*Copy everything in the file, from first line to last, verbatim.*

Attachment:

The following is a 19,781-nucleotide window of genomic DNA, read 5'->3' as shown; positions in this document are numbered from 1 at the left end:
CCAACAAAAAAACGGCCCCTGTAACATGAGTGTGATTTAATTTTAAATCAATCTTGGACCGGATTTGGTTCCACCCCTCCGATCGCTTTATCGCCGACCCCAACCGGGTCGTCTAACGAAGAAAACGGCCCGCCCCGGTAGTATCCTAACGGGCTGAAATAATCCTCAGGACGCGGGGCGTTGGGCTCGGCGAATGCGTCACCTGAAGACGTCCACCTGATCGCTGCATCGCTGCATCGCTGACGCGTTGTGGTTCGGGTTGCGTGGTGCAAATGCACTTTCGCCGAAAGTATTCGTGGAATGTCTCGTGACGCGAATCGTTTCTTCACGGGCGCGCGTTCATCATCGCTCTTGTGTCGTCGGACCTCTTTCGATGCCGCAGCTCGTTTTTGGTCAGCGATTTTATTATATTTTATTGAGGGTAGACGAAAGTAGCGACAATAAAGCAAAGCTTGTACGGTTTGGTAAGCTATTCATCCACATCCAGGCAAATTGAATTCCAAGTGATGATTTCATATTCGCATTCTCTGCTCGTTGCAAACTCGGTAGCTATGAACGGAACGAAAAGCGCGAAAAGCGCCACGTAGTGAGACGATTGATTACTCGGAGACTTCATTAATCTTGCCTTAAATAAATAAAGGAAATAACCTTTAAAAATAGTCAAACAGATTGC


The following is a 19,781-nucleotide window of genomic DNA, read 5'->3' as shown; positions in this document are numbered from 1 at the left end:
CCAACAAAAAAACGGCCCCTGTAACATGAGTGTGATTTAATTTTAAATCAATCTTGGACCGGATTTGGTTCCACCCCTCCGATCGCTTTATCGCCGACCCCAACCGGGTCGTCTAACGAAGAAAACGGCCCGCCCCGGTAGTATCCTAACGGGCTGAAATAATCCTCAGGACGCGGGGCGTTGGGCTCGGCGAATGCGTCACCTGAAGACGTCCACCTGATCGCTGCATCGCTGCATCGCTGACGCGTTGTGGTTCGGGTTGCGTGGTGCAAATGCACTTTCGCCGAAAGTATTCGTGGAATGTCTCGTGACGCGAATCGTTTCTTCACGGGCGCGCGTTCATCATCGCTCTTGTGTCGTCGGACCTCTTTCGATGCCGCAGCTCGTTTTTGGTCAGCGATTTTATTATATTTTATTGAGGGTAGACGAAAGTAGCGACAATAAAGCAAAGCTTGTACGGTTTGGTAAGCTATTCATCCACATCCAGGCAAATTGAATTCCAAGTGATGATTTCATATTCGCATTCTCTGCTCGTTGCAAACTCGGTAGCTATGAACGGAACGAAAAGCGCGAAAAGCGCCACGTAGTGAGACGATTGATTACTCGGAGACTTCATTAATCTTGCCTTAAATAAATAAAGGAAATAACCTTTAAAAATAGTCAAACAGATTGC